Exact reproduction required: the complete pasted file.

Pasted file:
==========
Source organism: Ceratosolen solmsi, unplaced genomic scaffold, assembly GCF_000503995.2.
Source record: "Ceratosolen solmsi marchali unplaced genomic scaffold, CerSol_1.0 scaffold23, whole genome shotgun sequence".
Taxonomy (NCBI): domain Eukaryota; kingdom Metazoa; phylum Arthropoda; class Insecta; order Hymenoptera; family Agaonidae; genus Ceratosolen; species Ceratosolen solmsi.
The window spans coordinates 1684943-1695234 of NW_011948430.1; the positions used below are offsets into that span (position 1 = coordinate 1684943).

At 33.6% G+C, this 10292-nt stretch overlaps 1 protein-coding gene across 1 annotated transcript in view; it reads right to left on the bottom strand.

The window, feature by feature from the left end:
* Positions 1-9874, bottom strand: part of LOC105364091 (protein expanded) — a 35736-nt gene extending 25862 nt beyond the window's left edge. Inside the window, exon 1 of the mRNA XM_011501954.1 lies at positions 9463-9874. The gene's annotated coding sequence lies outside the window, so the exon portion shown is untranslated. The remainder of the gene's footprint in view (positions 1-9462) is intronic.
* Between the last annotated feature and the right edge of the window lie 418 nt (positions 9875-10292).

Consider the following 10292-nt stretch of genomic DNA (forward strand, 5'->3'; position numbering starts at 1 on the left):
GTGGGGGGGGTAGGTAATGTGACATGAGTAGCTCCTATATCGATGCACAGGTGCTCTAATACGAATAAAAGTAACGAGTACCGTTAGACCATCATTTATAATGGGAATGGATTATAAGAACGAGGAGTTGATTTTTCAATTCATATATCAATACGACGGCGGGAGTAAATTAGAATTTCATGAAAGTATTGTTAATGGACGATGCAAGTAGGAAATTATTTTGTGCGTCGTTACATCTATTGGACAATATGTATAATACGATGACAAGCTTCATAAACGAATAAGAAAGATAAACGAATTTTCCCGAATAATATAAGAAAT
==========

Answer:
Source organism: Ceratosolen solmsi, unplaced genomic scaffold, assembly GCF_000503995.2.
Source record: "Ceratosolen solmsi marchali unplaced genomic scaffold, CerSol_1.0 scaffold23, whole genome shotgun sequence".
Taxonomy (NCBI): domain Eukaryota; kingdom Metazoa; phylum Arthropoda; class Insecta; order Hymenoptera; family Agaonidae; genus Ceratosolen; species Ceratosolen solmsi.
The window spans coordinates 1684943-1695234 of NW_011948430.1; the positions used below are offsets into that span (position 1 = coordinate 1684943).

At 33.6% G+C, this 10292-nt stretch overlaps 1 protein-coding gene across 1 annotated transcript in view; it reads right to left on the bottom strand.

The window, feature by feature from the left end:
* Positions 1-9874, bottom strand: part of LOC105364091 (protein expanded) — a 35736-nt gene extending 25862 nt beyond the window's left edge. Inside the window, exon 1 of the mRNA XM_011501954.1 lies at positions 9463-9874. The gene's annotated coding sequence lies outside the window, so the exon portion shown is untranslated. The remainder of the gene's footprint in view (positions 1-9462) is intronic.
* Between the last annotated feature and the right edge of the window lie 418 nt (positions 9875-10292).

Consider the following 10292-nt stretch of genomic DNA (forward strand, 5'->3'; position numbering starts at 1 on the left):
GTGGGGGGGGTAGGTAATGTGACATGAGTAGCTCCTATATCGATGCACAGGTGCTCTAATACGAATAAAAGTAACGAGTACCGTTAGACCATCATTTATAATGGGAATGGATTATAAGAACGAGGAGTTGATTTTTCAATTCATATATCAATACGACGGCGGGAGTAAATTAGAATTTCATGAAAGTATTGTTAATGGACGATGCAAGTAGGAAATTATTTTGTGCGTCGTTACATCTATTGGACAATATGTATAATACGATGACAAGCTTCATAAACGAATAAGAAAGATAAACGAATTTTCCCGAATAATATAAGAAAT